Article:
Wednesday, March 28, 2012

So - the Obamacare side argues that it is not fair that there are people who will get sick without insurance, and, since emergency rooms cannot refuse treatment -- treatment the patient presumably cannot afford, the cost for that treatment will fall on the taxpayers. So let's get this straight: they are NOT concerned with the health of the poor, but rather with WHO will pay for their care.

Their solution for this problem is to preemptively require everyone to buy health insurance making those who didn't want to buy health insurance pay for those who need care. Isn't this just enforcing a transfer of money from those who don't need care to those who do? How is that transfer different than the transfer from taxpayer to patient that is considered not fair to begin with? And why do we think that those who are not sick should take up the responsibility to pay for those who are? (for that matter, why do we think that those who are now working should have to work to pay for the retirement of those who are now not working - social security?) Whatever happened to personal responsibility? Shouldn't we rather encourage people to find ways to save and thus self-insure?

Beyond that, insurance pools are a voluntary thing - the market there cannot be coerced by the government any more than price caps on gasoline or bread. And, as for reducing costs, Medicare (the gov't) pays doctors only around 2/3rds of the actual cost of the care they support. That's the way the government keeps costs down - underpayment. So Medicare patients look a lot like Emergency room patients without insurance -- but instead of the taxpayers paying for them, the taxpayers pay 2/3rds, and the doctors eat 1/3rd. How is that any fairer? Many doctors won't take Medicare patients, knowing that they will lose money on each. How would Obamacare (which guts Medicare by $500B to pay for ITS program) do any better? I assume that Obamacare would REQUIRE doctors to take patients, and eventually set prices, as well as require insurance companies to take high-risk patients, and extend care to dependent children (to 26) which is the equivalent of market/price manipulation and caps. This is a complicated mess when compared with allowing individuals to handle their own healthcare. Reminds me of the tree swing scenario (for a larger version, go to this web site -  scenario):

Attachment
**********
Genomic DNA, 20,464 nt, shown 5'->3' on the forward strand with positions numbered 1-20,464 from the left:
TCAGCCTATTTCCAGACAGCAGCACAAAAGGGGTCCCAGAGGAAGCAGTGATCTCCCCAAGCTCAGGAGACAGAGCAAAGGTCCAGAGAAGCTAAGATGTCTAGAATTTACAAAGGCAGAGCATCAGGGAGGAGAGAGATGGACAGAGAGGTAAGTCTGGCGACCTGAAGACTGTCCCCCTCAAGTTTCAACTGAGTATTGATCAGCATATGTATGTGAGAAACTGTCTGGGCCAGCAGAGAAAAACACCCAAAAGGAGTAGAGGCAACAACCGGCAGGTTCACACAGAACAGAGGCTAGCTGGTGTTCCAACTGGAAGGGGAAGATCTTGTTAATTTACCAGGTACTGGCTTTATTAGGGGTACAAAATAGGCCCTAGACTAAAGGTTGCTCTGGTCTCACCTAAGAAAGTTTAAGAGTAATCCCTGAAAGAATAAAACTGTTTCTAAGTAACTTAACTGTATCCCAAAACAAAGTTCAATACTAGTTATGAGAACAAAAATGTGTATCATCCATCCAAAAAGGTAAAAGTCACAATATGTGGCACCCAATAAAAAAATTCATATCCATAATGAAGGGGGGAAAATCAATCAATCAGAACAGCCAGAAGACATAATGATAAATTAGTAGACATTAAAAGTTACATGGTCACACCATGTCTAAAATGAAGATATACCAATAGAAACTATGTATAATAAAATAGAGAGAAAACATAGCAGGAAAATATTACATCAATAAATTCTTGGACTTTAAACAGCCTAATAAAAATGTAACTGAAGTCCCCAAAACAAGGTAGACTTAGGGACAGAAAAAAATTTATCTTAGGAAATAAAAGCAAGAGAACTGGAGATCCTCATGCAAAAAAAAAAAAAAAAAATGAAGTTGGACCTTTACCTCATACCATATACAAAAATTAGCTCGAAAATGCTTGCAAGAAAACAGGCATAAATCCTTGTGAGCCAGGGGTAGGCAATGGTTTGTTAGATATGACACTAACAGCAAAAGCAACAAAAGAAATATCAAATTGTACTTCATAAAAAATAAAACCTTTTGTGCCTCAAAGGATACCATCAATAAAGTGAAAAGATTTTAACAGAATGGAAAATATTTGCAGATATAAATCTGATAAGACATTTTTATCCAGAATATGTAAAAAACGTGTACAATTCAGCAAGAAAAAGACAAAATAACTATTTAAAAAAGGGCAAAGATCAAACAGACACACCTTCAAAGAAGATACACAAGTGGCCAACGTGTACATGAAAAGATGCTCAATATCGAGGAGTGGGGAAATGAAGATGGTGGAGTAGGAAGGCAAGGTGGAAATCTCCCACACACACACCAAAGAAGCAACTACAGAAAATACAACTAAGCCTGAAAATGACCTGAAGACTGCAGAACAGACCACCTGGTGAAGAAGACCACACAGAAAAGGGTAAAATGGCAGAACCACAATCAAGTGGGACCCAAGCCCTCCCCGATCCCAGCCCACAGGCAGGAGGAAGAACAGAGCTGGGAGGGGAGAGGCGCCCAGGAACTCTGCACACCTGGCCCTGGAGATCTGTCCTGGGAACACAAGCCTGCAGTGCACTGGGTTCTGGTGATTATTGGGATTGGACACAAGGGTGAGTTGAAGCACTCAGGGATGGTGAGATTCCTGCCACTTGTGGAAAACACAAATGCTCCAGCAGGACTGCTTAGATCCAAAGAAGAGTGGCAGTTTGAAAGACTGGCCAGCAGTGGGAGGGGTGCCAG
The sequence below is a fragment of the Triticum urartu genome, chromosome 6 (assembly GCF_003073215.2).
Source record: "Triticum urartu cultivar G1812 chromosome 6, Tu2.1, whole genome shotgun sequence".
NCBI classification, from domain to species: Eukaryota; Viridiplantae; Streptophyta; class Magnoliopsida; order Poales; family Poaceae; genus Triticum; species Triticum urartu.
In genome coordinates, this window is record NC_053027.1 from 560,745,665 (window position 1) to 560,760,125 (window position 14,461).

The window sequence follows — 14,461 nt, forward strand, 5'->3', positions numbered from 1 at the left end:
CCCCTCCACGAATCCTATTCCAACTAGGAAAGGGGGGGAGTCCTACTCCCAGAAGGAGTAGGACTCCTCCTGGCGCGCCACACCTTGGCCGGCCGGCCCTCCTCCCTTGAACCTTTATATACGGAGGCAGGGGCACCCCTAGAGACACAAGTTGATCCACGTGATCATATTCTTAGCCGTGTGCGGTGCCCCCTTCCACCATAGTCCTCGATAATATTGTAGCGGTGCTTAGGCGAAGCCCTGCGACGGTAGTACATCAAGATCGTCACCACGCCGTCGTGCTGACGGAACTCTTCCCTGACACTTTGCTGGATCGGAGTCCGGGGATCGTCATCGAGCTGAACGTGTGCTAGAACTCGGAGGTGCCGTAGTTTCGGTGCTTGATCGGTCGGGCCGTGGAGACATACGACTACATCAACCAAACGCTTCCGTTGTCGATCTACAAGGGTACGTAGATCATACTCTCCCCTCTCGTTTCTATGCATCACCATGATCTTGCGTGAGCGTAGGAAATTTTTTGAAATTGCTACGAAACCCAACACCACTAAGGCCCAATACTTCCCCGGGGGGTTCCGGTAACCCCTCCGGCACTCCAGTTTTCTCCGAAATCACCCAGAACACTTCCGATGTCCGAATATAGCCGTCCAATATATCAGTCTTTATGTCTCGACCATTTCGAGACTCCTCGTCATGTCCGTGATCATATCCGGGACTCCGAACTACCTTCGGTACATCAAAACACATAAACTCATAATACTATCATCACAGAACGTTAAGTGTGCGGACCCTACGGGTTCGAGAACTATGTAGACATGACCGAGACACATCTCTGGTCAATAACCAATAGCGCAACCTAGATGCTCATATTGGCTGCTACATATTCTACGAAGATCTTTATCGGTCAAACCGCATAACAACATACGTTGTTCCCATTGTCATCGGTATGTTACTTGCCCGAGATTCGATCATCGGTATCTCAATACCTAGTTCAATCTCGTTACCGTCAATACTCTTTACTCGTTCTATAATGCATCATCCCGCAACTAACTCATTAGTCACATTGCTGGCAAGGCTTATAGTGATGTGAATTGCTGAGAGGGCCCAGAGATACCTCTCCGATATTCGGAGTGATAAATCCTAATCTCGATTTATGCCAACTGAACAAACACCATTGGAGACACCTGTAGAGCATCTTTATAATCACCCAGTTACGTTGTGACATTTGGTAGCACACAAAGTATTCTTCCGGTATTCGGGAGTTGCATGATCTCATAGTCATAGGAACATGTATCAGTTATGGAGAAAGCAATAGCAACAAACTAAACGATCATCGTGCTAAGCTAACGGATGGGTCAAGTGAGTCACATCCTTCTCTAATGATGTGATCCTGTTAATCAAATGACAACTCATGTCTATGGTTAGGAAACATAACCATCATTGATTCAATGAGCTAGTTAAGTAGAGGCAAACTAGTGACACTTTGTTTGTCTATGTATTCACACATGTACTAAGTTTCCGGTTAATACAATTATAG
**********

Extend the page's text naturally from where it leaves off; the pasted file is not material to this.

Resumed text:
Thursday, February 16, 2012

How can anyone fail to see that this is a civilization in decline?  It is understood that way only if you have a direction in mind:  if you know where Memphis is, you know whether you are traveling toward it or away from it.  If you have lost track of where it is, not only can you not know how to get there, you don’t know when you are wandering away from it.
A civilizational decline is only visible if you have an idea of what “good” looks like.  For most of my life I have assumed that we are in a state of confusion about what direction to take but that we all wanted to go to the same place, as though we have several paths before us, and don’t know which one will lead us to our joint goal.  Then I began to see that we don’t agree on the goal.  We all want good, but some of us think it is in Memphis and some in Jackson, and, depending on where we are, we could go together for a while but eventually will need to part ways.  But maybe it is worse than that:  perhaps we are so confused about where we would like to go that none of us knows what to do, and we are simply wandering lost.  We may know where Memphis and Jackson are, but we are no longer convinced that a step toward either will help.  Now I think I have been optimistic in every analysis.  What I am beginning to see is that it is not just confusion, or differing goals, or even arbitrary wandering that our civilization is doing - it is a calculated and specific push we are making to go in a particular direction.  It is almost as though we have been taught that Memphis or Jackson would be good, but never, NEVER go to Louisville, and we are determined to go to Louisville.  Whatever we have been taught about right and wrong, and we are consciously choosing to oppose everything that we know to be good.  It is almost as though we are becoming little Satans that desire to vent anger and loathing at God so much that we bend all our energies to the study of His word solely in order to make a specific point of doing the opposite.
As a child, our parents thought their job was to teach us right from wrong.  Don’t we still think that?  But doing so may backfire - that is, if your desire is to oppose God, knowing right from wrong only gives you a long list of “rights” not to do.  After a while, a culture forgets that there was such a list, and forgets there was an agent that placed them on this path - a culture busy living out lives of dissipation and self-indulgence.  Imagine one day that that culture finds a copy of the list of rights and wrongs.  The Church presents this list (found in the bible), and the first argument it receives is that religion is for fools, and we shouldn’t bother to even read such a list.  But if folks can be persuaded to read it, it shows not an arbitrary list of inexplicable religious practices (like watches can only be worn on the right wrist), but gives a list of the very things they have been opposing with the enthusiasm of self-righteousness that comes from the defense of individual liberty.